…Expenses go down…, while inventory goes up, simply by moving a skid full of material a few operations down the stream. In fact, expenses can go down and ROI can improve even when the plant pays an overtime premium to work on material that is not needed; or if the plant uses defective material in production and a large percentage of the output from production must be scrapped. 
In other words, by the Sloanist accounting principles predominant in American industry, the expenditure of money on inputs is by definition the creation of value. As Waddell described it at his blog,
companies can make a bunch of stuff, assign huge buckets of fixed overhead to it and move those overheads over to the balance sheet, making themselves look more profitable.
It’s a system summed up perfectly by Paul Goodman’s notion of the culture of cost-plus. And as Waddell points out, the GDP as a metric depends on the same GAAP assumptions as American industry: it counts expenditure on inputs, by definition, as the creation of wealth.  The American corporate economy is governed by a set of metrics much like that of the Soviet planned economy. A given “output” represents an economic value equal to the inputs it consumes, regardless of whether anyone actually wants the output, whether they work, or whether they could have been produced with a fraction of the inputs.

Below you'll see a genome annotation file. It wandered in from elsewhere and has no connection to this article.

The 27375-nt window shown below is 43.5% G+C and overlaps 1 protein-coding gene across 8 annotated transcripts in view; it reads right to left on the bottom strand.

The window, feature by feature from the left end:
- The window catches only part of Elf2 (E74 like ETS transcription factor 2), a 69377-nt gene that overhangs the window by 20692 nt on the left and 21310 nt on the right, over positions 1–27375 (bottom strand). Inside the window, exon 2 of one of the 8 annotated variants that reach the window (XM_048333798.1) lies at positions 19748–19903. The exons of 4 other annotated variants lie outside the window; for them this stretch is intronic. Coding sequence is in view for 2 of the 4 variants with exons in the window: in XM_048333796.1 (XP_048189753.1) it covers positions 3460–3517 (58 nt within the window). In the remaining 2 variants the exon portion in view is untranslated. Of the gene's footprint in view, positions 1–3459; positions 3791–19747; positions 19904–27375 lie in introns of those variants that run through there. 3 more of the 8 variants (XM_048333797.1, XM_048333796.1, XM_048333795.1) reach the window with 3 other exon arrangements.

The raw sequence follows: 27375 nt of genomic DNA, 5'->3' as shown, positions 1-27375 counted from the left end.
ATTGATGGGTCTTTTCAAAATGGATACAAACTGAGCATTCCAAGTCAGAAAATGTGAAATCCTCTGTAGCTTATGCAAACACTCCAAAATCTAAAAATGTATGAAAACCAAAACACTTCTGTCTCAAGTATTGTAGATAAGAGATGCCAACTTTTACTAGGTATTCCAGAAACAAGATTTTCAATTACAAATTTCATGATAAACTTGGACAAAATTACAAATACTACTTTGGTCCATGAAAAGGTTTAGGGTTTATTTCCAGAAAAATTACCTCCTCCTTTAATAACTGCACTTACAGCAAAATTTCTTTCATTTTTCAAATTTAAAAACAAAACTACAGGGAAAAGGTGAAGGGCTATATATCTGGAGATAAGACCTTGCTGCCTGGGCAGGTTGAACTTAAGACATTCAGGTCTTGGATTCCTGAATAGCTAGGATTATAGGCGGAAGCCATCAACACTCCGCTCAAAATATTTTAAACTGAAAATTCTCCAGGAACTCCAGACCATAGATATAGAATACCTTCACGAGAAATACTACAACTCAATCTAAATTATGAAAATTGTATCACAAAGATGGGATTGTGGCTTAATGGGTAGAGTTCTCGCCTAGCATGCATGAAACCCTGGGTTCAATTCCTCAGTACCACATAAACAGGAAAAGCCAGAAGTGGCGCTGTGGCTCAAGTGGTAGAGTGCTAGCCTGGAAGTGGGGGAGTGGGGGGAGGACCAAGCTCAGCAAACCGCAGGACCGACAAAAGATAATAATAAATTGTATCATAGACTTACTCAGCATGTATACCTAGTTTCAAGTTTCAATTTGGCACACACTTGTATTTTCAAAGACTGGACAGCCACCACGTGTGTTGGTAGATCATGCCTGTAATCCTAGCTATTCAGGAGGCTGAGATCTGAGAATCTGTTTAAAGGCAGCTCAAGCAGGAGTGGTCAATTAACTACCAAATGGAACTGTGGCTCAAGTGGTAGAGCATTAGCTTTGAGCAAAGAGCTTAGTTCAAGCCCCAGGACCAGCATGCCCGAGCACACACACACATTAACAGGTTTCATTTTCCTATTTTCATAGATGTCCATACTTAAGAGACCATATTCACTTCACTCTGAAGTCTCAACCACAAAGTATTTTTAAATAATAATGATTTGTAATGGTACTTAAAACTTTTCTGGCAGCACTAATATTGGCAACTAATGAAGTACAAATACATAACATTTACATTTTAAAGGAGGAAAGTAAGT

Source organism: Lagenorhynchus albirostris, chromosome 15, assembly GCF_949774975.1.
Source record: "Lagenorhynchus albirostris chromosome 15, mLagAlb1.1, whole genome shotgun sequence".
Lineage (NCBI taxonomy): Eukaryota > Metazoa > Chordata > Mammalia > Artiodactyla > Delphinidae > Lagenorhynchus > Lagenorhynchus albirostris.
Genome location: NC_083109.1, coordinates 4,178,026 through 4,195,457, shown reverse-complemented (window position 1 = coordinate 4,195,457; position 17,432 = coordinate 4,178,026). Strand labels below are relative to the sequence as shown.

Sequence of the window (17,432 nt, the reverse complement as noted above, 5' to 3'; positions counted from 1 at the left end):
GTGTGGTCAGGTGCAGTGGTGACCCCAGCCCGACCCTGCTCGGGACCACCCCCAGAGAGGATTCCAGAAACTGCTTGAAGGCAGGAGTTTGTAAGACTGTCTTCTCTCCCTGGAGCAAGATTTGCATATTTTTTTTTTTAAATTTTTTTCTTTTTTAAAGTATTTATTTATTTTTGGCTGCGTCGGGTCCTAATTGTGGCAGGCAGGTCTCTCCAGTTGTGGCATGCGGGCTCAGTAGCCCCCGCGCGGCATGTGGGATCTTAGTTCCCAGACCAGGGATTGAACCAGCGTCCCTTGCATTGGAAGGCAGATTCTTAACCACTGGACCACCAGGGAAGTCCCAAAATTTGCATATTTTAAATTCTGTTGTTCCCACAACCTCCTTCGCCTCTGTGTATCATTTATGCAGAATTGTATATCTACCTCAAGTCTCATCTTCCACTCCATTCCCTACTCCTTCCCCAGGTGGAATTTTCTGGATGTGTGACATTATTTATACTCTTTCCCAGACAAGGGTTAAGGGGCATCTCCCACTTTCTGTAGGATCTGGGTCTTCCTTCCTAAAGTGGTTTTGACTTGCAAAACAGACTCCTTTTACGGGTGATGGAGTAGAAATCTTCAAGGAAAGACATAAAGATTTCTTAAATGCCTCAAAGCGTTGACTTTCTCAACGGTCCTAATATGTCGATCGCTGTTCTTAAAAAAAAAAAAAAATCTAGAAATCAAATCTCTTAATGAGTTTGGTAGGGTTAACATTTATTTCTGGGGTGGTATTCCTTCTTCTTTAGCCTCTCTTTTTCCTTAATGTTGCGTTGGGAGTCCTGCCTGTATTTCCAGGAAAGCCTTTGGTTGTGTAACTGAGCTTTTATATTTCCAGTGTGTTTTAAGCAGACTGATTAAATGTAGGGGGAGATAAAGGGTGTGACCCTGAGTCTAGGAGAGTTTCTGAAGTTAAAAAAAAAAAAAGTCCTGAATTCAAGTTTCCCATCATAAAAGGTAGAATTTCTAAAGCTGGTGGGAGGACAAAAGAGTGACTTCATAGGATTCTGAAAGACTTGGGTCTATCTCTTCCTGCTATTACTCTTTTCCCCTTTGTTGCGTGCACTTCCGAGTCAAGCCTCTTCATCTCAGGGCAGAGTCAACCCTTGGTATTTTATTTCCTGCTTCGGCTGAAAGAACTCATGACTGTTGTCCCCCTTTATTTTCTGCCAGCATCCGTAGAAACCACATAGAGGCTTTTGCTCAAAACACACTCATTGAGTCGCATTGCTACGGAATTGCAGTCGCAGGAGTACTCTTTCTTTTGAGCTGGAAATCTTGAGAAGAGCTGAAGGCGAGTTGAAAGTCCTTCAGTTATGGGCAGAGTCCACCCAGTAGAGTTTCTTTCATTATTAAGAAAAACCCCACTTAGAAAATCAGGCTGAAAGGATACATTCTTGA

American factories frequently have warehouses filled with millions of dollars worth of obsolete inventory, which is still there “to avoid having to reduce profits this quarter by writing it off.” When the corporation finally does have to adjust to reality, the result is costly write-downs of inventory.